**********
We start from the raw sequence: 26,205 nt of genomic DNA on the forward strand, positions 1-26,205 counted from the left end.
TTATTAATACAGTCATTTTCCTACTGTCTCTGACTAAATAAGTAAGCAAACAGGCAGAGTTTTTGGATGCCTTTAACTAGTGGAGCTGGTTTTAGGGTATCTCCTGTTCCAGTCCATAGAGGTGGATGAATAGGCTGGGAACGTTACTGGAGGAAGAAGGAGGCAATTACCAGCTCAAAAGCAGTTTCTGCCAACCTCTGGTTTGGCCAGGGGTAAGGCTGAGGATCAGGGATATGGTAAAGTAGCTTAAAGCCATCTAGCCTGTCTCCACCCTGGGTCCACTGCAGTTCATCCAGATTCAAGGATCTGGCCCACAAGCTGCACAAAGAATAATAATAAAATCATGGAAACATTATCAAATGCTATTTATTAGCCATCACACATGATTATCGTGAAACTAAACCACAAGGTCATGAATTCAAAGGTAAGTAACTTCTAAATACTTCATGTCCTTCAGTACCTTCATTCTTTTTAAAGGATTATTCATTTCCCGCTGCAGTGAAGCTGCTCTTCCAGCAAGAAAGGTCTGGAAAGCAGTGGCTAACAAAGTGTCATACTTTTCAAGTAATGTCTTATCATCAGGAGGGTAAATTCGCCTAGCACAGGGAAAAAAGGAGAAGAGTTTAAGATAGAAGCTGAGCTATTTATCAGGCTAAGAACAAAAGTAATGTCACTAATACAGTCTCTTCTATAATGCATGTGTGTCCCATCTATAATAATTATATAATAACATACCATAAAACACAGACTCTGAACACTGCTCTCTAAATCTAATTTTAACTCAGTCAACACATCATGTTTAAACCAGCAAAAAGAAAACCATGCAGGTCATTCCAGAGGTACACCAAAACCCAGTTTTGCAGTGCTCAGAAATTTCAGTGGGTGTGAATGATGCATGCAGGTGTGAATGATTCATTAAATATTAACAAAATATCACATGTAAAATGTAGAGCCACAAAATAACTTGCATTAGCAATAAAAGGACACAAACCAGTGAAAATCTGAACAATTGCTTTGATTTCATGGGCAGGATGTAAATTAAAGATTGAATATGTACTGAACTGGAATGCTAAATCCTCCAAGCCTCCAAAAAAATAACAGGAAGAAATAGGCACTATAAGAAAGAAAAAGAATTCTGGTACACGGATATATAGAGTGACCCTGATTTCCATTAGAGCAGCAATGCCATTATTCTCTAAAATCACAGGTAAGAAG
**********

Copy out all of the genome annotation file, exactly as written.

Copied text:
We start from the raw sequence: 26,205 nt of genomic DNA on the forward strand, positions 1-26,205 counted from the left end.
TTATTAATACAGTCATTTTCCTACTGTCTCTGACTAAATAAGTAAGCAAACAGGCAGAGTTTTTGGATGCCTTTAACTAGTGGAGCTGGTTTTAGGGTATCTCCTGTTCCAGTCCATAGAGGTGGATGAATAGGCTGGGAACGTTACTGGAGGAAGAAGGAGGCAATTACCAGCTCAAAAGCAGTTTCTGCCAACCTCTGGTTTGGCCAGGGGTAAGGCTGAGGATCAGGGATATGGTAAAGTAGCTTAAAGCCATCTAGCCTGTCTCCACCCTGGGTCCACTGCAGTTCATCCAGATTCAAGGATCTGGCCCACAAGCTGCACAAAGAATAATAATAAAATCATGGAAACATTATCAAATGCTATTTATTAGCCATCACACATGATTATCGTGAAACTAAACCACAAGGTCATGAATTCAAAGGTAAGTAACTTCTAAATACTTCATGTCCTTCAGTACCTTCATTCTTTTTAAAGGATTATTCATTTCCCGCTGCAGTGAAGCTGCTCTTCCAGCAAGAAAGGTCTGGAAAGCAGTGGCTAACAAAGTGTCATACTTTTCAAGTAATGTCTTATCATCAGGAGGGTAAATTCGCCTAGCACAGGGAAAAAAGGAGAAGAGTTTAAGATAGAAGCTGAGCTATTTATCAGGCTAAGAACAAAAGTAATGTCACTAATACAGTCTCTTCTATAATGCATGTGTGTCCCATCTATAATAATTATATAATAACATACCATAAAACACAGACTCTGAACACTGCTCTCTAAATCTAATTTTAACTCAGTCAACACATCATGTTTAAACCAGCAAAAAGAAAACCATGCAGGTCATTCCAGAGGTACACCAAAACCCAGTTTTGCAGTGCTCAGAAATTTCAGTGGGTGTGAATGATGCATGCAGGTGTGAATGATTCATTAAATATTAACAAAATATCACATGTAAAATGTAGAGCCACAAAATAACTTGCATTAGCAATAAAAGGACACAAACCAGTGAAAATCTGAACAATTGCTTTGATTTCATGGGCAGGATGTAAATTAAAGATTGAATATGTACTGAACTGGAATGCTAAATCCTCCAAGCCTCCAAAAAAATAACAGGAAGAAATAGGCACTATAAGAAAGAAAAAGAATTCTGGTACACGGATATATAGAGTGACCCTGATTTCCATTAGAGCAGCAATGCCATTATTCTCTAAAATCACAGGTAAGAAG